December 23, 2018

If I Knew Then What I Know Now: End of Season Thoughts

By the way, yes I did get all those bulbs and trees planted.
Phew! Onward and upward!

Looking back at the last 6 months, it's incredible what I've learned this year.
First, I want to do a run-down of my flower crops:

Buttons and Bells

By far, Best Field-Grown Flowers this year was a 2-way tie between Bells of Ireland and bachelor's buttons.

Bells of Ireland
I winter-sowed them (only 1 germinated), I planted a bunch inside (almost all germinated and most survived), and I direct-seeded a section of a row (I had around 6 come up.)
Despite the dismal germination rates outside, the direct-seeded did way better than any of the others. Once they started growing, they grew strong. Meanwhile, the ones I had started in the house, then hardened off, were weeks behind and never got as big in the end.

Even with all of that, my little patch of 8-10 total kept pumping out the flowers all summer long!
They were a staple in my weekly arrangements from end of July-September.

I loved the apple green color, then as they aged, they started turning a mottled eggplant color.
Beautiful ivory color when dried, however the blooms are rather fragile and pop right off the stems when dried, so I'm still figuring out the best way to use them now.

To change for next year:
1. Start them way earlier outside.
I have learned that Bells of Ireland are cool weather flowers--or at least, can handle cool weather. I didn't direct seed until first week of May. I want to direct seed March or April, and see how they do. Also, no winter sowing for these guys--they don't need it!

2. Use netting.
I didn't net them this year, and by the end of the season, most of them had such a curve on them that they were hard to put into arrangements. Also, the lower blooms got to be filled with dirt after every hard rain or sprinkler watering.

3. Don't bother cutting them to dry.
They dried just fine on the stem after a couple of frosts. Could have saved myself the trouble!

4. Always wear gloves when handling them!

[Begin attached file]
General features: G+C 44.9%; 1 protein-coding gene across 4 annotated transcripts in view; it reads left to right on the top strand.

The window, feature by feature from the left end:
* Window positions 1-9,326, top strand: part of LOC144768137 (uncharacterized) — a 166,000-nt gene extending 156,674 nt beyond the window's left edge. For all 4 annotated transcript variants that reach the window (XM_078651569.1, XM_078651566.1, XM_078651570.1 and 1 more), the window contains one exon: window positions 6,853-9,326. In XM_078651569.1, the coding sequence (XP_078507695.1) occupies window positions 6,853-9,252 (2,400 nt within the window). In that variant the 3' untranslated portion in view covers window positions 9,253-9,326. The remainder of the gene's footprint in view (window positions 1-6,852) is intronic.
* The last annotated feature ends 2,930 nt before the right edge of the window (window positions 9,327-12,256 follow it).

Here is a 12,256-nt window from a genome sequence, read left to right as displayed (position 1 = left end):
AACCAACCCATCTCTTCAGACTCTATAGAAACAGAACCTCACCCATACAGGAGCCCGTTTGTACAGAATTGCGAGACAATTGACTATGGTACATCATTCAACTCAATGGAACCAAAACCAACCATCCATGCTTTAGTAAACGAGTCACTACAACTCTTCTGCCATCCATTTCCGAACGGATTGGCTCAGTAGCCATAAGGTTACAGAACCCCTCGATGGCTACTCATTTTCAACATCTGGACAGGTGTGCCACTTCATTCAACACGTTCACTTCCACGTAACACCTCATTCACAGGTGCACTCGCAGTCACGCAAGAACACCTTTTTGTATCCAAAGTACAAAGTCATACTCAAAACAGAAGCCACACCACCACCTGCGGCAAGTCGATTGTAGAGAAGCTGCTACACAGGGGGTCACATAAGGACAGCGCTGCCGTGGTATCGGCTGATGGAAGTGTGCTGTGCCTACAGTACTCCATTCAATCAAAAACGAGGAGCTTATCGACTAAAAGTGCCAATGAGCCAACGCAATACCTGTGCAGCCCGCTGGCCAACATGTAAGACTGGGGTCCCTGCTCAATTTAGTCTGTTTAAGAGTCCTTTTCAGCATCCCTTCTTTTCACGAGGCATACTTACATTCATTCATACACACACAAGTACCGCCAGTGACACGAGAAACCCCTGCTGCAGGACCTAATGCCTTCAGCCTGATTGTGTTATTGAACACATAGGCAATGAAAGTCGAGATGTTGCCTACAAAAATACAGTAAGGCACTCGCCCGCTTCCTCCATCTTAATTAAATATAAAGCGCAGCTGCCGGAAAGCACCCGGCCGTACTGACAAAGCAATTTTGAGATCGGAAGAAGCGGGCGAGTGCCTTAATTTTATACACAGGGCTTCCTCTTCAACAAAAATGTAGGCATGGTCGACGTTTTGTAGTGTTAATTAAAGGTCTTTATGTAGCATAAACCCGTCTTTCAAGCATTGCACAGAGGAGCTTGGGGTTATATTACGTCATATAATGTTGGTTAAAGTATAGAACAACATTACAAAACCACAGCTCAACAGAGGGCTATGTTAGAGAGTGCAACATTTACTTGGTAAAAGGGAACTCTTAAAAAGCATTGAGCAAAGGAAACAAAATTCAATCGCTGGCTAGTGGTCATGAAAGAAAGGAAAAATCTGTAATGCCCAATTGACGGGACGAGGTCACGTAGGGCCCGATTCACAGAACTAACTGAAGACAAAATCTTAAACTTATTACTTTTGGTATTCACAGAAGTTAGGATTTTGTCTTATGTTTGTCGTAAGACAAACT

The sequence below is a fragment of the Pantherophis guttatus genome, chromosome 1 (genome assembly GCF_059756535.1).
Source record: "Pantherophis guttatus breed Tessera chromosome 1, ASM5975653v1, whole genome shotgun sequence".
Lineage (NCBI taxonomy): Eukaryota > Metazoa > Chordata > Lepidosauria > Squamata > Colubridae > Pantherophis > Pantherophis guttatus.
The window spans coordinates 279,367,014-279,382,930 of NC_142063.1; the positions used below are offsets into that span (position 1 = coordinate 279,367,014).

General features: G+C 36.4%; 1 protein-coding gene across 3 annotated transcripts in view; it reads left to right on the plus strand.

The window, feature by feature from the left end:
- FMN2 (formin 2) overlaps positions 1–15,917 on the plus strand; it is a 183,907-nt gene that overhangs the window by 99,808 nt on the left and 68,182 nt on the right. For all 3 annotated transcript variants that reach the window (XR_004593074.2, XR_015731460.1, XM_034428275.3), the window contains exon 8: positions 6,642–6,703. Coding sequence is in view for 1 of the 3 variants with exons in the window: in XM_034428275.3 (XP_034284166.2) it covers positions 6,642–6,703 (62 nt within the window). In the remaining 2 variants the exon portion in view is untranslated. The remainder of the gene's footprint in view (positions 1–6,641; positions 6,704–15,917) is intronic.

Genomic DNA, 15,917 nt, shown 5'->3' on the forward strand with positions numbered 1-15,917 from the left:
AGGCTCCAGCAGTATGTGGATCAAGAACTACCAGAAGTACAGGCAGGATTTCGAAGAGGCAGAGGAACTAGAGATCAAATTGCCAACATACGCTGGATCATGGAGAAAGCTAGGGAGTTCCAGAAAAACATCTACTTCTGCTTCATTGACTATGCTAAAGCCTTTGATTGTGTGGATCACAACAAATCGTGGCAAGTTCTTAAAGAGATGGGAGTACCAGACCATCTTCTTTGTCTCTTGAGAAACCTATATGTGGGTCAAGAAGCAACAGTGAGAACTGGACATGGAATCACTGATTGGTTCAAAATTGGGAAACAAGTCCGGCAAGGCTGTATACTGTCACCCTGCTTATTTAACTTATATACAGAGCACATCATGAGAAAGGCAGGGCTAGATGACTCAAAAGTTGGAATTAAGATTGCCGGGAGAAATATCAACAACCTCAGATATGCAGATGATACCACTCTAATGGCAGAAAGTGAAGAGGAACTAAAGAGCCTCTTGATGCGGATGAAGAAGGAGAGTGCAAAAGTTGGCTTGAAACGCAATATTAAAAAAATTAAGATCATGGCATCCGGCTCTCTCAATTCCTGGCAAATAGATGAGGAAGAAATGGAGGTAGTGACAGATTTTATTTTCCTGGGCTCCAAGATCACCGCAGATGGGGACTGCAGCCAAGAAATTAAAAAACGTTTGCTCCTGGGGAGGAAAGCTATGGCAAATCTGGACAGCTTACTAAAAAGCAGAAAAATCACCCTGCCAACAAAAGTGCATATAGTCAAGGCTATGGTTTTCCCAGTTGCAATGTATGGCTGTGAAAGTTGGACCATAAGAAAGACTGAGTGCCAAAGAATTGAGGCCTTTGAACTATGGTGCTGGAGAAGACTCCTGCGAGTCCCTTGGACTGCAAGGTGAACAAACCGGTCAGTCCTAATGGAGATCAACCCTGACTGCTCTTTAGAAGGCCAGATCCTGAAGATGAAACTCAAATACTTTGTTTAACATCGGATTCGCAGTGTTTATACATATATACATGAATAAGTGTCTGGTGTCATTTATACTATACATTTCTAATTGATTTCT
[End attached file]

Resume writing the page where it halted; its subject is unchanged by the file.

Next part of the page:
I think the spines got more stiff as the season went on. I got a couple lodged in my fingers that hurt for several weeks. It's easy to peel off spines/unwanted blooms by pushing on them sideways, but watch out for those sharp points!

5. Don't buy any seeds. Bees loved these flowers!
I've just collected a whole bunch of seeds from this years' crop.

Let's talk about those Bachelor's Buttons!

Also winter sowed them (again, just 1 germinated), and direct seeded them twice (once at the end of April, and again a month later). I had around 30 germinate from the first round of direct sowing, and a handful more with the second. I spaced them 6" apart, which seemed crowded.

Like the Bells, this patch kept blooming all summer long and even lasted through the first frosts. There were really more than I could use or harvest. I discovered I liked them best in arrangements with very few leaves, if any. So I got to where I was stripping down the entire stem pretty much, before using them, which was time-consuming. Also, great for filler, but not a high dollar flower.
By the end of the season I was charging just 25 cents/stem.

I liked the single colors best: burgundy (my favorite), blue, purple, light pink

To change for next year:
1. Rather than planting mixes, seek out single colors that I like and plant those in blocks.

2. Again like the Bells, BB are cool flowers, meaning they can be direct sown way early. I won't winter sow them (pointless), but try direct sowing even a month earlier, so end of March. As early as I can get out in the garden and work in the soil, they're going in.
Very curious to see how many reseed themselves, if any. I will also be on the lookout for those seedlings and transplant them into the space with the others if needed.

3. Space them 9-12" apart to give each plant the room it needs. See if it effects stem length.

Okay, what else?

Cosmos--several varieties
I used to have a cosmo jungle in Washington. Here, not so much.
I direct sowed them beginning of May and reseeded a month later.
Originally just 2 or 3 germinated. After a couple of wet days, I had 5-10 more come up.
So, I'm going for it much earlier this year.